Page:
I keep thinking we need a public enquiry into racism and bullying at the city’s workplaces. Council and city management had years to fix the widespread malaise. They were awful at it.
Day two of Community Services deputy minister’s testimony at the human rights enquiry: When it comes to community living, government inaction is the operative word, and that hasn’t substantially changed with the end of the so-called moratorium on small options homes. Individuals continue to languish in large institutions, and parents continue to worry about what will happen to their loved ones when they die.
Cape Breton Regional Police (CBRP) have charged eighteen men with communicating for the purpose of obtaining sexual services in Sydney, Cape Breton, the Chronicle Herald and the Cape Breton Post report. As usual, police is quoted extensively, and sex workers are never asked how they feel about it.
Community Services deputy minister Lynn Hartwell testified all day today at the human rights inquiry into the lack of community living options for people living with disabilities. We learned that very little has been accomplished since the department published its disability roadmap some four years ago. She’ll be back at it tomorrow, and so will the NS Advocate.
Dropped by the picketing Community Justice Society workers, and learned about the vital job they perform. Why is it that the most important jobs always seem to get the worst pay?
The mother of a man who lives at Quest Regional Rehabilitation Centre in Lower Sackville told a human rights tribunal today that the institution is the right place for her son, who lives with cerebral palsy and uses a wheelchair. “Joey is happy at Quest. He has a beautiful room, a beautiful yard. It’s quiet. He goes on outings,” said Betty Rich. “Small option homes aren’t a good solution for Joey. It may well be that small options works for others, but I am the mother, and I must make my own calls.”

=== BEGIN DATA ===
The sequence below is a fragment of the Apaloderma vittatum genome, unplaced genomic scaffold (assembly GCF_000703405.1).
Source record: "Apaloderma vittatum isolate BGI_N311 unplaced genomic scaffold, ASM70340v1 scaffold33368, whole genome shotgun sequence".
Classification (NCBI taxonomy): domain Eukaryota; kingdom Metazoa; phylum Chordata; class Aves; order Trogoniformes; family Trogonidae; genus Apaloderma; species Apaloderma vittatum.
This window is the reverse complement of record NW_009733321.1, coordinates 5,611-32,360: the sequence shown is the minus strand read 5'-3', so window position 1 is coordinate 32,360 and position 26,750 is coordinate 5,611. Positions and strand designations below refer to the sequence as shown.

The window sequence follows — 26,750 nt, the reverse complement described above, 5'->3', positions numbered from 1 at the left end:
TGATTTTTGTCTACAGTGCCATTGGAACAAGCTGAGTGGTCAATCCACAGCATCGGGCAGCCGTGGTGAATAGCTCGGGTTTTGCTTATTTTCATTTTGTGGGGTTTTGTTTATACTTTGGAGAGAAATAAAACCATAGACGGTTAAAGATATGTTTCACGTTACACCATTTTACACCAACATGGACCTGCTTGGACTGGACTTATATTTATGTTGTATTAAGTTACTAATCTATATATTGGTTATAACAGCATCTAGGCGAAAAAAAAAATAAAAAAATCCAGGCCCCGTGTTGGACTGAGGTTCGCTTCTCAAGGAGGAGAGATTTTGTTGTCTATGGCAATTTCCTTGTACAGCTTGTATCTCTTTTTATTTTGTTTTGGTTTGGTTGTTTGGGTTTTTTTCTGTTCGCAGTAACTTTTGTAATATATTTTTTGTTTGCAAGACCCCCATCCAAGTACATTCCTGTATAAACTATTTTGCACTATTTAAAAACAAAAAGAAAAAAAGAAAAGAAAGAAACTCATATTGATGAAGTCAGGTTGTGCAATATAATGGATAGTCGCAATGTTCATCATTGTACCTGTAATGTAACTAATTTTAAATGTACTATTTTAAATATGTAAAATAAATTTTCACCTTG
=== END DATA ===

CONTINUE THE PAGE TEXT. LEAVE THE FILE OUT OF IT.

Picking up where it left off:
Glyphosate spraying resumes in Nova Scotia. On Friday the Department of Environment announced it has has issued six new approvals for glyphosate spraying covering about 1,351 hectares.
This weekend’s video is a short and sweet CBC news report by Elizabeth McMillan on two Mi’kmaq teens from the community of L’sitkuk, Bear River First Nation, who are getting an opportunity to work in Kejimkujik National Park with Todd Labrador. Labrador is one of the few people in Canada still making traditional birchbark canoes. Also, a portion of a longer interview with Labrador by Silver Donald Cameron.
The Nova Scotia Court of Appeal has ruled that Community Services cannot refuse to pay a welfare recipient for suitable housing just because the rent exceeds the shelter allowance. We talk to Dalhousie Legal Aid lawyer lawyer Claire McNeil, who argued the case, and community legal aid worker Fiona Traynor, about the scope of this milestone decision.
Community Services spent $3.5 million less on social assistance payments than budgeted. Social assistance recipients continue to live well below the poverty line.